Judicial Minimalism and Same-Sex Marriage

Co-blogger Dale Carpenter argues that Judge Stephen Reinhardt’s recent decision striking down the California gay marriage ban is an attempt at “judicial minimalism” intended to make the outcome acceptable to a Supreme Court that is unlikely to rule that the Constitution requires nation-wide recognition of same-sex marriage. By “lowering the stakes,” Dale argues, Reinhardt gives the Court a way to affirm his ruling.

This may well be Reinhardt’s intention. But I am skeptical that it will work. Whatever one thinks of judicial minimalism generally, there is no minimalist way to strike down Proposition 8. Even if the impact of such a decision were limited to California, that in itself is a huge step. California is a state with some 37 million people. Moreover, the logic of Reinhardt’s decision is that there is no “rational basis” for denying same-sex marriage in a state that already permits same-sex civil unions that give couples the same substantive rights as marriage would. In addition to California, there are seven other states that permit civil unions without legalizing same-sex marriage, including major states such as Hawaii, Illinois, and New Jersey. Many other states are likely to enact civil unions over the next few years, because the idea is very popular, with even a plurality of Republicans supporting it, as of 2010. If the Supreme Court embraces Reinhardt’s reasoning, a state that enacts a civil union law would have to embrace gay marriage as well. That’s not a minimalist result confined to one or a few states, and the Supreme Court justices are likely to realize that.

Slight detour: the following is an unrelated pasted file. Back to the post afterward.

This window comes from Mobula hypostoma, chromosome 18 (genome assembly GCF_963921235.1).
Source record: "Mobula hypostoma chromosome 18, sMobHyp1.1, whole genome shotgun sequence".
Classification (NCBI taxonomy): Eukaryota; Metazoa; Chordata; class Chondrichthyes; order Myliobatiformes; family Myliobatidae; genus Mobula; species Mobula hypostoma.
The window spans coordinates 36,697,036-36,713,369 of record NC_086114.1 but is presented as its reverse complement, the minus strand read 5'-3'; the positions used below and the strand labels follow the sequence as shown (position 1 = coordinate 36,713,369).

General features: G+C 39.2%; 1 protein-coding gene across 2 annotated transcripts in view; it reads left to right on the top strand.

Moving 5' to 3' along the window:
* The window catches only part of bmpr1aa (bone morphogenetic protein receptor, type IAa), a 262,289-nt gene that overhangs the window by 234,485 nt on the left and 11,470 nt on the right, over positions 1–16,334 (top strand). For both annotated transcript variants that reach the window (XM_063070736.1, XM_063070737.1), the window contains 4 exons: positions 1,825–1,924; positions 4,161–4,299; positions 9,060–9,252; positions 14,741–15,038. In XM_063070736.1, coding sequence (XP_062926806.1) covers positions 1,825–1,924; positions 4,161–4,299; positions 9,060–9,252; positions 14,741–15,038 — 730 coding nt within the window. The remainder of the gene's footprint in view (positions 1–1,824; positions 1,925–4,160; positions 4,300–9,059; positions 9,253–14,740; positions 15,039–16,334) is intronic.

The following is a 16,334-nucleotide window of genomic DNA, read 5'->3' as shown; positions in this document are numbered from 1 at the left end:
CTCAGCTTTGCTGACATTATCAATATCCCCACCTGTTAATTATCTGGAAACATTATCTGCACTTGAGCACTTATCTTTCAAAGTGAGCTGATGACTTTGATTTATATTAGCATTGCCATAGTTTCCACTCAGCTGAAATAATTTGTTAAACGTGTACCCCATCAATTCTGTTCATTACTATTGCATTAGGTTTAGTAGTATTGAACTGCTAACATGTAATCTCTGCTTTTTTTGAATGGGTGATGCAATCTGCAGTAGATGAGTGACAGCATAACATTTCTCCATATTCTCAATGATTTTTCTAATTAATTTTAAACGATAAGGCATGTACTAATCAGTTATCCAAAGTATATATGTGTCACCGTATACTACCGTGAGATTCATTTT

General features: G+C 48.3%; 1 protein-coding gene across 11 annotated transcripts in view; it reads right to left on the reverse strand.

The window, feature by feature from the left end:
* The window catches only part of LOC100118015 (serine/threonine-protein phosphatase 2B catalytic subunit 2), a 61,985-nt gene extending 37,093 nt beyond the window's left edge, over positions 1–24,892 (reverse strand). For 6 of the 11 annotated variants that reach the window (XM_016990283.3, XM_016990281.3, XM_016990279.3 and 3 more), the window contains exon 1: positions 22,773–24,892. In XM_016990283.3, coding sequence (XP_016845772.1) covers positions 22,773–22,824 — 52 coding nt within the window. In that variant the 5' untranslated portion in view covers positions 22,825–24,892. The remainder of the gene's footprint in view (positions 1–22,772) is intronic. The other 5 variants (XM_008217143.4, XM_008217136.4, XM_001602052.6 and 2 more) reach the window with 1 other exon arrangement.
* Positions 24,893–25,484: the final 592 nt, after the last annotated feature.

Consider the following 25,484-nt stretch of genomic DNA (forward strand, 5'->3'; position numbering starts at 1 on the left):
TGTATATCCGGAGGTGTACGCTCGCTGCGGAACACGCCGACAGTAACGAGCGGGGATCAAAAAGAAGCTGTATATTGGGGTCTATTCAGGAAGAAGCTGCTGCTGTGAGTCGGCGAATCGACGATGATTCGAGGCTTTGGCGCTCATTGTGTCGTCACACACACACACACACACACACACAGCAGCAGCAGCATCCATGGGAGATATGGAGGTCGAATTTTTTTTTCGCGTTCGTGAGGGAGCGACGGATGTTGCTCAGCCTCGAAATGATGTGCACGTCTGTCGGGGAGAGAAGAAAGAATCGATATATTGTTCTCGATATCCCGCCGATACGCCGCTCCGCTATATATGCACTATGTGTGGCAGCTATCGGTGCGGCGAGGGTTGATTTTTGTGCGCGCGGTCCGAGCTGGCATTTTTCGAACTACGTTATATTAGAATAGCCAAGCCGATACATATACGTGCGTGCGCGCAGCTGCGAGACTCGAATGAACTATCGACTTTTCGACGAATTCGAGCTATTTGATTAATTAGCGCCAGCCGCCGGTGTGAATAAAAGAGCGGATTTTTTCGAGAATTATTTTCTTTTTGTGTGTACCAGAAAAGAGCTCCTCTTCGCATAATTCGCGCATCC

On the other hand, Dale is probably right to argue that the Supreme Court is not going to rule that the Constitution requires recognition of same-sex marriage at a time when 44 states still forbid it. This suggests that the anti-Prop 8 suit was premature. It would have stood a better chance a decade or two from now, since public and elite opinion are both moving strongly in favor of gay marriage. In the meantime, however, the current lawsuit is likely to fail.

Given this reality, gay marriage advocates might be best served by making the strongest possible constitutional argument for gay marriage rather than trying to engage in “minimalist” hair-splitting that makes them look as if they are trying to evade the real issue, and is unlikely to persuade anyone who isn’t already committed to the cause. The Court might well still uphold Proposition 8. But such a defeat could lay the groundwork for a later reversal, much as Bowers v. Hardwick helped set the stage for Lawrence v. Texas.

In my view, the strongest available argument is that a ban on same-sex marriage qualifies as sex discrimination. Obviously, others will disagree, preferring to base their case on privacy arguments or on claims that discrimination against gays is unconstitutional. Regardless, this is the kind of argument that gay marriage supporters will have to make.

UPDATE: I am, of course, well aware that the anti-Prop 8 plaintiffs have made a variety of broader arguments during the course of the litigation. I do not mean to suggest that they are relying solely on “minimalist” claims. I just wanted to explain why a minimalist victory in this case is unlikely.

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